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Who has been running this classified ad for more than ten years? (workingwithwords.blogspot.com)
64 points by radagaisus on Nov 6, 2014 | hide | past | favorite | 38 comments



I think the answer is in the comments: "6/4/08 - Just saw this and googled it, of course. If I had to guess on hedge funds, this sounds like something D.E. Shaw might try for recruitment. They're big on the whole "just be brilliant" bit in order to recruit talent. Additionally, I noticed in their own recruitment posts on CL the respond-to e-mail address is Craig-Gen@career.deshaw.com while that one is gencraig@spsfind.com. Coincidence?"

Blog author's reply: "Aha! At long last, after nearly four years, I believe Jennifer may have finally cracked the mystery. This seems pretty plausible. I only wish her link carried me somewhere that I could thank her. Here's hoping you come back and take a bow, Jennifer. Thank you all for taking part in this bit of distributed intelligence exercise. I loved watching it all unfold. And of course, I'm not discounting the distinct possibility that it will continue to unfold in ways I couldn't have guessed."

http://workingwithwords.blogspot.com/2004/08/gee-i-wonder-if...


Very interesting and I wish to say thank you. Pat C. in Texas


For anyone else who was confused by this submission:

-The second part of the blog post ('Coming Across This Line [...] no better than its woods." Indeed... ') appears to have nothing to do with the first part (the quoted classified ad) and can be ignored.

-The blog post's comments section chronicles various sightings of this ad over the years. Unfortunately, the site only shows the time the comment was posted, not the date. The first comment is from around 10 years ago.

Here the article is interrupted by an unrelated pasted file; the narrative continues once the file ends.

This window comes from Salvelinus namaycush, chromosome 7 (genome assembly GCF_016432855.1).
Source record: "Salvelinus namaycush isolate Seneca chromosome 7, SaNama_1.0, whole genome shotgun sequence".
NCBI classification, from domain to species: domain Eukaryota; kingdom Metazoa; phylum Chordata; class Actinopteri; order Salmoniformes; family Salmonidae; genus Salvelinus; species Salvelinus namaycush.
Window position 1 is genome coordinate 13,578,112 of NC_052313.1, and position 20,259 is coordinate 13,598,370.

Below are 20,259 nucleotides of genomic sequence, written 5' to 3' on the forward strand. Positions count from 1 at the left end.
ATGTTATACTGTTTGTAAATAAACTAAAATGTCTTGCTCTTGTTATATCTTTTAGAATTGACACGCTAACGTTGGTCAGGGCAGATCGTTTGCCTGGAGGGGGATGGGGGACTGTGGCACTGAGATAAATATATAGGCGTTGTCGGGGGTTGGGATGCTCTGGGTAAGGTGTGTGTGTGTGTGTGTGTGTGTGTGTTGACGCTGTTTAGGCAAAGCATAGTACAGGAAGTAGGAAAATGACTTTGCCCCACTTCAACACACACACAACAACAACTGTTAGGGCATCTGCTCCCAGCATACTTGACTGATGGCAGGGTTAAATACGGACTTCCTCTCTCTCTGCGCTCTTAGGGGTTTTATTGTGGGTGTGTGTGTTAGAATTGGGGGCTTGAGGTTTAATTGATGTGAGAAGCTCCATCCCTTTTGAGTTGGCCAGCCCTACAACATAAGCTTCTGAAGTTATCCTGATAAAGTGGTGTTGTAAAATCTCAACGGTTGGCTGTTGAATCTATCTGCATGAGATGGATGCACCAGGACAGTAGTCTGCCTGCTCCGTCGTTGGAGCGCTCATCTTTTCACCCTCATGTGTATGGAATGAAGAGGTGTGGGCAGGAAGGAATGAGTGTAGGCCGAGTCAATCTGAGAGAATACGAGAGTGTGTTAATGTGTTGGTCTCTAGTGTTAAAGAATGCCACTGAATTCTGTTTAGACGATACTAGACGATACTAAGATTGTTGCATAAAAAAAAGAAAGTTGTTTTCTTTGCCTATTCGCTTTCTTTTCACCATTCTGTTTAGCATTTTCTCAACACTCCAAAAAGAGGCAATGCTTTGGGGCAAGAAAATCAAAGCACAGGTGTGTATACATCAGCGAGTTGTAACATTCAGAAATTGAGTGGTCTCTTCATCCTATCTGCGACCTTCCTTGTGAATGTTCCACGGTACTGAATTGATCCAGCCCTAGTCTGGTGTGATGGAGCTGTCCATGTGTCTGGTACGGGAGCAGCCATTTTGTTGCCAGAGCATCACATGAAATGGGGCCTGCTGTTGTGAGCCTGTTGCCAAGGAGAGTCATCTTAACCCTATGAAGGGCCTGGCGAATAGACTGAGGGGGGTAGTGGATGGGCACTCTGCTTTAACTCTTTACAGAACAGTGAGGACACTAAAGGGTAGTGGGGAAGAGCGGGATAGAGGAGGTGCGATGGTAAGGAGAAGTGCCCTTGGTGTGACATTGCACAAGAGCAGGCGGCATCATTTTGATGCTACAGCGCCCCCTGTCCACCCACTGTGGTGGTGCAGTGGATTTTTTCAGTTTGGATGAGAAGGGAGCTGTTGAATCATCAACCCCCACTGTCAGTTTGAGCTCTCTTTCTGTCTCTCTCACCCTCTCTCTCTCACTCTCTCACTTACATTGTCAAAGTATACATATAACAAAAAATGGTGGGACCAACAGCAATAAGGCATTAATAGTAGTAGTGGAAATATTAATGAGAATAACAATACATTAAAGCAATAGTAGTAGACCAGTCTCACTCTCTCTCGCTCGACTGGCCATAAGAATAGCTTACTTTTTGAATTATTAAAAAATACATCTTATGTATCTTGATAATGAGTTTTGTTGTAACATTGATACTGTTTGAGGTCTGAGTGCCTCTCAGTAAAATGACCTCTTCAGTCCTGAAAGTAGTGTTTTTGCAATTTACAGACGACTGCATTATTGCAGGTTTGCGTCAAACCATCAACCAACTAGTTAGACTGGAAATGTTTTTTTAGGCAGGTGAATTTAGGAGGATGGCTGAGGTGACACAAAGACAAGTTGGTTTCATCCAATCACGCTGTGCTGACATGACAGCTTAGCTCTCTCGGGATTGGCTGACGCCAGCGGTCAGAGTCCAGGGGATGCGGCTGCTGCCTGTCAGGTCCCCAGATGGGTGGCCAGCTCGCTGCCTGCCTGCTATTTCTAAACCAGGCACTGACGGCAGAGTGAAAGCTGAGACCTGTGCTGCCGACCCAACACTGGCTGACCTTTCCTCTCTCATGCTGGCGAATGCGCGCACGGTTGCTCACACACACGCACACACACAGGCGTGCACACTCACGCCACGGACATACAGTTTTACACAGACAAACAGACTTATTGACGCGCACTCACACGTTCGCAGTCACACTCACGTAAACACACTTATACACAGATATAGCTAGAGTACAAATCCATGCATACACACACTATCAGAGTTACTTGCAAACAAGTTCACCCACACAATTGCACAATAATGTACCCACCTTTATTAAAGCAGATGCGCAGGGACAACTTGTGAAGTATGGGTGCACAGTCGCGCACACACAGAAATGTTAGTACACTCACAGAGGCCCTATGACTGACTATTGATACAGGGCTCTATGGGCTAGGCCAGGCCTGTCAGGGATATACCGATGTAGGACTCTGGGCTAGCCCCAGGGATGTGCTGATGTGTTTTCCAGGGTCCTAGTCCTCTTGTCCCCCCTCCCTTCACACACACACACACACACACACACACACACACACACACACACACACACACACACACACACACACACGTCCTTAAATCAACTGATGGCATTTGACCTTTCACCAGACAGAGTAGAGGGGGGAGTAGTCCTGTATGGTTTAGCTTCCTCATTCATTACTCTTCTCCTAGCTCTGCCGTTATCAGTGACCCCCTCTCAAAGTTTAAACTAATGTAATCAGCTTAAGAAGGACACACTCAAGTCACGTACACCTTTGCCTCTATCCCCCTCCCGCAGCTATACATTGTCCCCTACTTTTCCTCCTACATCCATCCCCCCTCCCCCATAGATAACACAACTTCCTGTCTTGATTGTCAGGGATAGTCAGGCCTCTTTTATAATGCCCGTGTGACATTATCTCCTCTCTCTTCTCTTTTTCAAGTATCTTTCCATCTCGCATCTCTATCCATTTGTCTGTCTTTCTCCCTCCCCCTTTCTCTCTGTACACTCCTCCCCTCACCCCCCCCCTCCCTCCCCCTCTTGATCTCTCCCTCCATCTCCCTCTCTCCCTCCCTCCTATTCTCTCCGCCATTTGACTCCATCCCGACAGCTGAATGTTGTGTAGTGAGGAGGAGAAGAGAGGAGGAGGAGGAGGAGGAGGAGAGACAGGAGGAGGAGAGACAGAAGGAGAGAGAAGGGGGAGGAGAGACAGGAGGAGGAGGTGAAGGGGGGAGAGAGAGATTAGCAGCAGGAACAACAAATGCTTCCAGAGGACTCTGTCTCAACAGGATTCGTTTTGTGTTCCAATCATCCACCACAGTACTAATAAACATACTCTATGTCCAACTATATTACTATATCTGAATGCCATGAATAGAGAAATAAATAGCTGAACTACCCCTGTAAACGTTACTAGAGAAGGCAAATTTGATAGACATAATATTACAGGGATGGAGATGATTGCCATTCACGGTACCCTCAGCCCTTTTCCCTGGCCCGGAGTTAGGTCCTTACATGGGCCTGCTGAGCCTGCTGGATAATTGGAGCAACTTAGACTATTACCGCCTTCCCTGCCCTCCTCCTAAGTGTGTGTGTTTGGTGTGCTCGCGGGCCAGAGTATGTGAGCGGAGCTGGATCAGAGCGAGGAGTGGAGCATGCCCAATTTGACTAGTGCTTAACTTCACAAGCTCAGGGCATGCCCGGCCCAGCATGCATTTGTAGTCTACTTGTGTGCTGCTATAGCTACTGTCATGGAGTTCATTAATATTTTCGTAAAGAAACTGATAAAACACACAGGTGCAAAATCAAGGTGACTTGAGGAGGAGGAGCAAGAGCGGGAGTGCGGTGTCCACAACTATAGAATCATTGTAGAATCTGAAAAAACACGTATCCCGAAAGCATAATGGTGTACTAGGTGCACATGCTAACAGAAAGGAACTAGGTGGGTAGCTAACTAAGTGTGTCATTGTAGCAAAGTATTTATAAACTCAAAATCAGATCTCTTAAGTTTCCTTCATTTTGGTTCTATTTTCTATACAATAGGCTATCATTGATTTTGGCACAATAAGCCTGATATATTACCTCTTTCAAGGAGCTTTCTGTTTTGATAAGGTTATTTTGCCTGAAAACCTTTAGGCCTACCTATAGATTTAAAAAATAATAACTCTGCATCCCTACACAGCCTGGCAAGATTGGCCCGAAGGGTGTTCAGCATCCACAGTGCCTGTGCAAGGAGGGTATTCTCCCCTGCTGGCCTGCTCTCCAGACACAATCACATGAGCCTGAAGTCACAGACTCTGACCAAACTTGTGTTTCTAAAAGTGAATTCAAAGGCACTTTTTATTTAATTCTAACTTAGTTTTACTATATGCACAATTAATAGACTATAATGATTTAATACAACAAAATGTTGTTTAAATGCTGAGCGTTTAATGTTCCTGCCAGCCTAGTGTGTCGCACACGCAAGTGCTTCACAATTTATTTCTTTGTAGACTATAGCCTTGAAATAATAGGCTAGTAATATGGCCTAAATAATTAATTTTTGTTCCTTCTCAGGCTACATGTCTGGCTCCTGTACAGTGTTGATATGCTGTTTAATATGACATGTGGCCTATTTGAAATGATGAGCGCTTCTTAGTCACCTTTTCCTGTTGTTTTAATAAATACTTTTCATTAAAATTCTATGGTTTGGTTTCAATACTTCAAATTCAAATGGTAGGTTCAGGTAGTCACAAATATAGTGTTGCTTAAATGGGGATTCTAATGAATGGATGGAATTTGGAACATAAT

CTRL + F "Tue. Nov. 24th 2009" on that page. Apparently someone got into the Gmail account of one of the emails used for that ad and found various references to http://deshaw.com, as well as the various other people mentioning D.E Shaw in the comments.

I guess that's the end of the mystery? Or am I missing something?


>CTRL + F "Tue. Nov. 24th 2009"

Off topic, but is there a linking service where the reader can be directed to an arbitrary location within the page? In this case we could just click on the link and it'll directly take us to that particular comment?

I'm just surprised that there's still no way for me to link someone to a particular paragraph within a Wikipedia article in the year 2014.


You can click the time of each comment to get a permalink: http://workingwithwords.blogspot.com/2004/08/gee-i-wonder-if...

Wikipedia articles have the same functionality: http://en.wikipedia.org/wiki/HTML_element#Anchor


You can link directly to the an element in a page if it has an id attribute: http://example.com/index.html#foobar will jump to the foobar element in index.html-- and foobar can be anything, a paragraph, a div, an image, etc.

http://www.w3.org/TR/html401/struct/links.html


I wouldn't recommend using it for anything that needs longevity, but this has been around for a free years:

http://marker.to/

I used to use a service called "yellow hilighter", but it died and all my links broke, so fair warning :)


Let's say you're reading the Land Rover (automobile) Wikipage and you want to share the 'Timeline' section with someone.

Here is the wiki http://en.wikipedia.org/wiki/Land_Rover

If you click this one below, you will be brought straight to the 'Timeline' section http://en.wikipedia.org/wiki/Land_Rover#Timeline

Just append your URL with the selector for a DOM Element with a unique ID. In this case, the 'Timeline' div has a unique ID of 'Timeline', so I've simply appended that to the URL.

Welcome to 2014 :)


I'm trying to link to arbitrary paragraphs i.e. paragraphs without DOM selectors.


There is :-)

https://hypothes.is/


I don't think that's technically possible.


Just needs browser support. A Chrome or Firefox extension could do.